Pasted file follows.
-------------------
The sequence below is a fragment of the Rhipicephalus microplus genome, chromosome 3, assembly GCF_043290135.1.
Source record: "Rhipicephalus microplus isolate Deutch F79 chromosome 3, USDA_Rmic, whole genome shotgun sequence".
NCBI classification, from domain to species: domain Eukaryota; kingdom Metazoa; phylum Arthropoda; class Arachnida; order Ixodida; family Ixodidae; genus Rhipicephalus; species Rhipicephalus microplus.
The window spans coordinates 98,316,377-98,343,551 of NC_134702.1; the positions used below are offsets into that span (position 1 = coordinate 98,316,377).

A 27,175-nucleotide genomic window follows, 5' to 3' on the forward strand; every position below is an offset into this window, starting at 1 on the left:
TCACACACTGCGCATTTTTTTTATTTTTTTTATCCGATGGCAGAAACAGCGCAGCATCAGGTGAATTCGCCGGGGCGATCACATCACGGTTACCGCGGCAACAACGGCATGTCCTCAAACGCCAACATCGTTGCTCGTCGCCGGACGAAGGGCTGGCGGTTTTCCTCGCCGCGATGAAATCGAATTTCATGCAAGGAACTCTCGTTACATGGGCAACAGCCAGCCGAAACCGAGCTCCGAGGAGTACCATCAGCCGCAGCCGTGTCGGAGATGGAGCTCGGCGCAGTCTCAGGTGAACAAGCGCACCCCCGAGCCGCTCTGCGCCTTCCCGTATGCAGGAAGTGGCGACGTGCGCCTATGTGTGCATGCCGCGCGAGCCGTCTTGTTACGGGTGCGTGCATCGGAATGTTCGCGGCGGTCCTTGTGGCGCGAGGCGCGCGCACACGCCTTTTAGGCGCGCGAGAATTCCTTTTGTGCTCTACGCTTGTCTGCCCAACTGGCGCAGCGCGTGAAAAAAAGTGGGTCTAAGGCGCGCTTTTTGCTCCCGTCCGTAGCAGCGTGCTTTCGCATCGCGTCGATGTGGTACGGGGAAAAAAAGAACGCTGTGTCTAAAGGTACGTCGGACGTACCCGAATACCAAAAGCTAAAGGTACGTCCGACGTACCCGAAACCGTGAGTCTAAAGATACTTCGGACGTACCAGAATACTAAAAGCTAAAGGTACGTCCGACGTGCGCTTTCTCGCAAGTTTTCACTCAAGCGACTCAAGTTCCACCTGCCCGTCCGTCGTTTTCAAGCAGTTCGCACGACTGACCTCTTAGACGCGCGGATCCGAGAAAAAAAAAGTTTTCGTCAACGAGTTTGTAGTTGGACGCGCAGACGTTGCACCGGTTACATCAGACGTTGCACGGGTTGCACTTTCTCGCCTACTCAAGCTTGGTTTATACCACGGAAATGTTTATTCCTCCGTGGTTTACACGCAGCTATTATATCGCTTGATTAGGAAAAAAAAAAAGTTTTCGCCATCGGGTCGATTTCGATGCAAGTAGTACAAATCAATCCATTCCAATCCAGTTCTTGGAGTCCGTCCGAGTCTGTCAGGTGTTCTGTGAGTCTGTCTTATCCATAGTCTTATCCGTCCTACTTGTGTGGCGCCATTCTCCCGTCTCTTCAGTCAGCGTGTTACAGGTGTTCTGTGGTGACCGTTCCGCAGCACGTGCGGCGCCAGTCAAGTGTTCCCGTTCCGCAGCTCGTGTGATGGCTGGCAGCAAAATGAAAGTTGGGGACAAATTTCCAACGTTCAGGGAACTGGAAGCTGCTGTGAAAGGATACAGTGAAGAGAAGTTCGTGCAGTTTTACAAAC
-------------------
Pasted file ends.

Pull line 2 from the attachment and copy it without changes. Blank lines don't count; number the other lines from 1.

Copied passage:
Source record: "Rhipicephalus microplus isolate Deutch F79 chromosome 3, USDA_Rmic, whole genome shotgun sequence".